-44  -Chest        -Renal pelvis (54)  -Breast   
Ponti et al, 20058  -86  Head  -MLH1  Yes  NR  Gastric (89)  -Breast  NR 
Stella et al, 200711  NR  NR  NR  NR  NR  NR  NR  Colon  NR  MSH2 (exons 1-6 deletion) 
South et al, 20085  39  NR  -MLH1  NR  -Sebaceous adenoma  Colon (46)  NR  MLH1 (c.1489delC) 
South et al, 20085  57  NR  NR  NR  NR  None  Colon (daughter)  MSH2 (c942. 3A>T) 
South et al, 20085  41  NR  NR  NR  NR  Colon (41)  NR  MSH2 (c942. 3A>T) 
South et al, 20085  63  NR  NR  NR  NR  -Endometrial (64)  NR  MSH2 (c942. 3A>T) 
                -Colon (71)     
South et al, 20085  56  NR  NR  NR  NR  -Colon (58)  NR  MSH2 (c942. 3A>T) 
South et al, 20085  50  NR  NR  NR  NR  -Colon (60)  NR  MSH2 (Exon 1-6, delet) 
Frogatt et al, 199510  50  NR  NR  NR  NR  Colon (50)  NR  MSH2 linkage 
                Uterine (50)     
Current report  38  Nose  MSH2/MSH6  NP  No  None  -Colon adenocarcinoma (father)  MSH2 (c142 G>T)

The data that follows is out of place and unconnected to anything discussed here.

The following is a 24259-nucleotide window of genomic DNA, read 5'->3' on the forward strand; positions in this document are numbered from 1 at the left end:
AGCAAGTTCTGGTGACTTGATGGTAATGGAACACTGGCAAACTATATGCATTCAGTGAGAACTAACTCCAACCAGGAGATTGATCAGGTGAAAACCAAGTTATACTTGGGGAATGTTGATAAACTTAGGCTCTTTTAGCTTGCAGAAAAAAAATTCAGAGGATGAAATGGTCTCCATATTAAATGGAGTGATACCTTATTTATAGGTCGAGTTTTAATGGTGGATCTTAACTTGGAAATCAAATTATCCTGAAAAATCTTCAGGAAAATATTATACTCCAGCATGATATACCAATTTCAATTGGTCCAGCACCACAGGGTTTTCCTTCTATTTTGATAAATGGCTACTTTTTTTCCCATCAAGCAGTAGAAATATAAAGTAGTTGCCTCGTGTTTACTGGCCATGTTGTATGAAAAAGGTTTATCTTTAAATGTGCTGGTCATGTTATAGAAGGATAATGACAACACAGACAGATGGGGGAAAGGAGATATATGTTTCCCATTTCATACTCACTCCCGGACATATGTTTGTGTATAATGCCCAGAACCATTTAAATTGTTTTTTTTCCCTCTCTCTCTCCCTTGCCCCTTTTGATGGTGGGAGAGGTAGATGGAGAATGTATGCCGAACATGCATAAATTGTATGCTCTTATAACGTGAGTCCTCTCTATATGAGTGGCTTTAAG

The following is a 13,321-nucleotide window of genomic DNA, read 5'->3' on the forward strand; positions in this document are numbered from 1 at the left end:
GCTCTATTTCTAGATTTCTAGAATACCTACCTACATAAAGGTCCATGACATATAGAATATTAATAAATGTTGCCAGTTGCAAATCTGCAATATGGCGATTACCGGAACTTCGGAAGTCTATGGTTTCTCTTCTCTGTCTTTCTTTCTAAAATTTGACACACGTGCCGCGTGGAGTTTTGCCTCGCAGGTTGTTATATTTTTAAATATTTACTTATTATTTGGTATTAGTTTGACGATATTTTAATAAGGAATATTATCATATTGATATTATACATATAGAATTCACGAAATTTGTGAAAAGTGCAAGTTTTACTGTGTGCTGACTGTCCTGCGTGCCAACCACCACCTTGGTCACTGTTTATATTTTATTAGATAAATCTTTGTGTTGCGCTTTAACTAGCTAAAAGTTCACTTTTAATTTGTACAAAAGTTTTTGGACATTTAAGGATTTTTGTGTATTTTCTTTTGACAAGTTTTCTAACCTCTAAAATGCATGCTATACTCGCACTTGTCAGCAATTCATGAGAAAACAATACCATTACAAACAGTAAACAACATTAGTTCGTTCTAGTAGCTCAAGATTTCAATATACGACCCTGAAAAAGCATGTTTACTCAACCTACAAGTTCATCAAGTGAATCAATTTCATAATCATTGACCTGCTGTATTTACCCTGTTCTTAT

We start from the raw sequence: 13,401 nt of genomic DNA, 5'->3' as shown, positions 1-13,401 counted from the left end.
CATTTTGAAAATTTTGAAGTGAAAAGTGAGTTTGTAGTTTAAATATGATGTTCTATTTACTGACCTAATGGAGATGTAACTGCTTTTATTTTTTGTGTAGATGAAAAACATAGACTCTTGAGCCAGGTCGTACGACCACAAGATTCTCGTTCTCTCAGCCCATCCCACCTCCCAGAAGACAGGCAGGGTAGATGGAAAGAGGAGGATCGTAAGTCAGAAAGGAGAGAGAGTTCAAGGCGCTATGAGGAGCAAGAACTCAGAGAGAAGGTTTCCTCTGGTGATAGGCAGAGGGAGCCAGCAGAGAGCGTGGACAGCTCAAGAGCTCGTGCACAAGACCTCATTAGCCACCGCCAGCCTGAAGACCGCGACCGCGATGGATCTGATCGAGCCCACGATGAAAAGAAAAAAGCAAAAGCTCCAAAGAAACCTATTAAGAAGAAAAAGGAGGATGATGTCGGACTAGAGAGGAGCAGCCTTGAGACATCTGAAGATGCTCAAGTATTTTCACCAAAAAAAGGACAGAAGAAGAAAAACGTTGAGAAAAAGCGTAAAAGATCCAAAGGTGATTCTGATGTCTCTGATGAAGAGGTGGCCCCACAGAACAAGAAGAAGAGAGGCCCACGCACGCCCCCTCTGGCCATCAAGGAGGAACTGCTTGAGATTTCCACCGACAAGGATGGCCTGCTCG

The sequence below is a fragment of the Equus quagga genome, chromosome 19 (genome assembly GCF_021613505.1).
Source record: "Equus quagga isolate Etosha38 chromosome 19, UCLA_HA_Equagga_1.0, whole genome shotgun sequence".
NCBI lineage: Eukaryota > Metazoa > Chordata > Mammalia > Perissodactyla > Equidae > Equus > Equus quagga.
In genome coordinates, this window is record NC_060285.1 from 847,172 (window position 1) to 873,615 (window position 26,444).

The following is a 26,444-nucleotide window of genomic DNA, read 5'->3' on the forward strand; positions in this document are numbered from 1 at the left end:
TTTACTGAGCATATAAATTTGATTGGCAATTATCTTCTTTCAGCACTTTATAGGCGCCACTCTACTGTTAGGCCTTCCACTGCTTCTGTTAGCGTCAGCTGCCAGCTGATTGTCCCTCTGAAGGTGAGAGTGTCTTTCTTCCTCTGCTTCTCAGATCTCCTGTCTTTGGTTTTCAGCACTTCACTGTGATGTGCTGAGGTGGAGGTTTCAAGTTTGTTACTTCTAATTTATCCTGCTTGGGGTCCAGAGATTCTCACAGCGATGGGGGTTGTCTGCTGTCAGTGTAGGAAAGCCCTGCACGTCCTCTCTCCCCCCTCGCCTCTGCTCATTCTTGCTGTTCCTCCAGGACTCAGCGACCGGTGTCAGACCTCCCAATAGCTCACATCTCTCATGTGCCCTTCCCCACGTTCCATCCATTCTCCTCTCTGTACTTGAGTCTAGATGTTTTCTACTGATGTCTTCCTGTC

Current report  38  Neck  MSH2/MSH6  NP  Sebaceous adenomas  Urothelial carcinoma (41)  None  MSH2 (c.(?_68)_1276+?del) 

Abbreviations: KA: Keratoacanthoma; M: Male; F: Female; NR: Not reported; MMR: Mismatch repair protein expression; IHC: Immunohistochemistry.

A diagnostic algorithm (Fig. 2) for patients who are 50 years or younger and develop sporadic KAs is proposed. This algorithm rests on three pillars: the presence of a family history of KAs/colorectal cancer, immunohistochemical stains for MMR proteins and genetic studies of MMR genes and germinal alterations in the TGFBR1 gene.

Figure 2.

Diagnostic algorithm for patients who are 50 years or younger and develop sporadic KAs.

Abbreviations: MMR, mismatch repair.


We thank Dr Marta Pineda, Joan Brunet, Eleanor Reavey and David Goudie for assistance with the genetic study of the cases reported in this work and for comments that improved the manuscript.